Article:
Temple professor on FiveThirtyEight: Why college tuition keeps going up
Declining state funding is primary culprit, says Webber.
Why does the price of a college education keep going up? Commentators have pointed the finger at new dorms or the salaries of college administrators and faculty members. Not so fast, argues Temple economist Douglas Webber in an essay at FiveThirtyEight, the website celebrated for its analyses of subjects ranging from politics to sports.
“It’s tempting to blame…shiny buildings and new administrators for the big increase in tuition,” wrote Webber, an assistant professor at Temple’s College of Liberal Arts and a research fellow at the Institute for the Study of Labor. “Those elements have played a role, to be sure, but by far the single biggest driver of rising tuitions for public colleges has been declining state funding for higher education.”
Photography by: Joseph V. Labolito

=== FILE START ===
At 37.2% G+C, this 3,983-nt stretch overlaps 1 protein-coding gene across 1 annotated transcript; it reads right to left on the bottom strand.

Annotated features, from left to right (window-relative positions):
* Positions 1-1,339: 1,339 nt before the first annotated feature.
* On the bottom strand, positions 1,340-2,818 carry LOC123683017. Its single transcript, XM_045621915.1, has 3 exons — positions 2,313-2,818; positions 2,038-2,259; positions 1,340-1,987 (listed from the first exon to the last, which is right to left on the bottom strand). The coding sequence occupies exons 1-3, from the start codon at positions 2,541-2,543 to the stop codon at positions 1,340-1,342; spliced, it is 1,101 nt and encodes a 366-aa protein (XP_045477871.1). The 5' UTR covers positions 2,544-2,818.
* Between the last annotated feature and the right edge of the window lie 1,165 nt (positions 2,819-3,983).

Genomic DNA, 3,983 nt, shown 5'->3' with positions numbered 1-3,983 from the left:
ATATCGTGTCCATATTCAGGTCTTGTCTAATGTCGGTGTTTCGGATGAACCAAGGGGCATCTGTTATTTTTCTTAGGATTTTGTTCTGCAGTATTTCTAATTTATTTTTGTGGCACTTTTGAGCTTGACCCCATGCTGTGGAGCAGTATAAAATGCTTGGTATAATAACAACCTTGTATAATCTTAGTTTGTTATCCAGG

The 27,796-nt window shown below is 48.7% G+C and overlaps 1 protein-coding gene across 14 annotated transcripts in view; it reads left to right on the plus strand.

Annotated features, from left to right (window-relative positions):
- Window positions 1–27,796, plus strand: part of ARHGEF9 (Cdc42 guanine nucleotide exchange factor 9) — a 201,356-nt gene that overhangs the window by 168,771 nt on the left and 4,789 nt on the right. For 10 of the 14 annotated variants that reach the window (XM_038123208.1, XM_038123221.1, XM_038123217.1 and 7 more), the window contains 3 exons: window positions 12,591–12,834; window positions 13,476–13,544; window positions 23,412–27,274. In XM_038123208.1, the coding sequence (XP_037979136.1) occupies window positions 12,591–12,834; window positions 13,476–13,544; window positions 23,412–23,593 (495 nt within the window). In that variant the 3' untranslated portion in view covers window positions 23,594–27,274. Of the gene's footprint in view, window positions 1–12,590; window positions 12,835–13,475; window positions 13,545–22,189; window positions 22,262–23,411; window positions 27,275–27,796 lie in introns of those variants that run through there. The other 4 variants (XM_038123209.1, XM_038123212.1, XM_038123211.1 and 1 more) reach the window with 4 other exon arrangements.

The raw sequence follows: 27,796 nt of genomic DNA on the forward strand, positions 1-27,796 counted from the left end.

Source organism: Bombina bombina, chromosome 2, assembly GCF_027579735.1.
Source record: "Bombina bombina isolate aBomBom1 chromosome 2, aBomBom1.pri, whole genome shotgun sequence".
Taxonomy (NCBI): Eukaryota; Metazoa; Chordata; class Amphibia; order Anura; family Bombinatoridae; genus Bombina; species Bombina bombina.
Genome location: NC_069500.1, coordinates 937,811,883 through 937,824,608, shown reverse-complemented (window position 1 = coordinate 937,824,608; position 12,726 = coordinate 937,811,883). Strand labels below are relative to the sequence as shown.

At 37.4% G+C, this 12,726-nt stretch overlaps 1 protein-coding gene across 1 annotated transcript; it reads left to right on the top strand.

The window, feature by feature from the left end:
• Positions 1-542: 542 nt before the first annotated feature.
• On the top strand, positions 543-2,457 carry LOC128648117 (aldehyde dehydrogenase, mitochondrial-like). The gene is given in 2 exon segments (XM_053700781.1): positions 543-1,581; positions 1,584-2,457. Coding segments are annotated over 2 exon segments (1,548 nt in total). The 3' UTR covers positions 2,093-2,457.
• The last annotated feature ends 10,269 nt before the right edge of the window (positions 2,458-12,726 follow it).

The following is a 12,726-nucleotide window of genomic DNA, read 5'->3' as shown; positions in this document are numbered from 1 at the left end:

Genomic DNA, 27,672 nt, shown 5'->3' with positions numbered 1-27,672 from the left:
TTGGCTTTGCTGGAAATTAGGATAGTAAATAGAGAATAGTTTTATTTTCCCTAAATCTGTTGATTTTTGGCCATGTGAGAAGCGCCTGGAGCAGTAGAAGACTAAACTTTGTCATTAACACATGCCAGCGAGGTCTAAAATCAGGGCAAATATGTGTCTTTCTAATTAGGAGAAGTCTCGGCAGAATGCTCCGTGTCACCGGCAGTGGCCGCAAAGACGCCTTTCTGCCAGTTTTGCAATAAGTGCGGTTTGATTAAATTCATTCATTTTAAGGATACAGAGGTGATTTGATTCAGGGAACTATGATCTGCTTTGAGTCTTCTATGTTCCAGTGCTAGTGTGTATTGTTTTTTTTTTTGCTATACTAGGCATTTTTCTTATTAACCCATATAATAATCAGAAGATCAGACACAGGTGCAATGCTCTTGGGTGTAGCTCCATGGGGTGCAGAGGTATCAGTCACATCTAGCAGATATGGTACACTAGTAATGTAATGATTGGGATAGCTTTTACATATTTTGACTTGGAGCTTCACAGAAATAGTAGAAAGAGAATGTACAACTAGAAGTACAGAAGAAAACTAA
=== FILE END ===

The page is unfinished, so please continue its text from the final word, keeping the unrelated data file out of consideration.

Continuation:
Webber calculated that three-quarters of the increase in college tuition since 2000 at public four-year institutions nationwide can be attributed to the decline in state support. In Pennsylvania, where the amount of state funding per student has decreased by $3,200 since 2000, that declining state support accounts for nearly 93 percent of tuition increases over the same time period.
An expert in the economics of higher education, Webber testified before the U.S. Senate on student debt in 2015. He has been quoted frequently in The Chronicle of Higher Education on subjects ranging from the higher-education policy proposals of presidential candidates to the value of college degrees.